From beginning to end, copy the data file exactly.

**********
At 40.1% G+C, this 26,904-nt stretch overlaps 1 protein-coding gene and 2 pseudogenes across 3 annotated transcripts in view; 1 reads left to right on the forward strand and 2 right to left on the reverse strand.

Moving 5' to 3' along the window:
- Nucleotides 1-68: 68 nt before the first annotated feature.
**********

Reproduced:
At 40.1% G+C, this 26,904-nt stretch overlaps 1 protein-coding gene and 2 pseudogenes across 3 annotated transcripts in view; 1 reads left to right on the forward strand and 2 right to left on the reverse strand.

Moving 5' to 3' along the window:
- Nucleotides 1-68: 68 nt before the first annotated feature.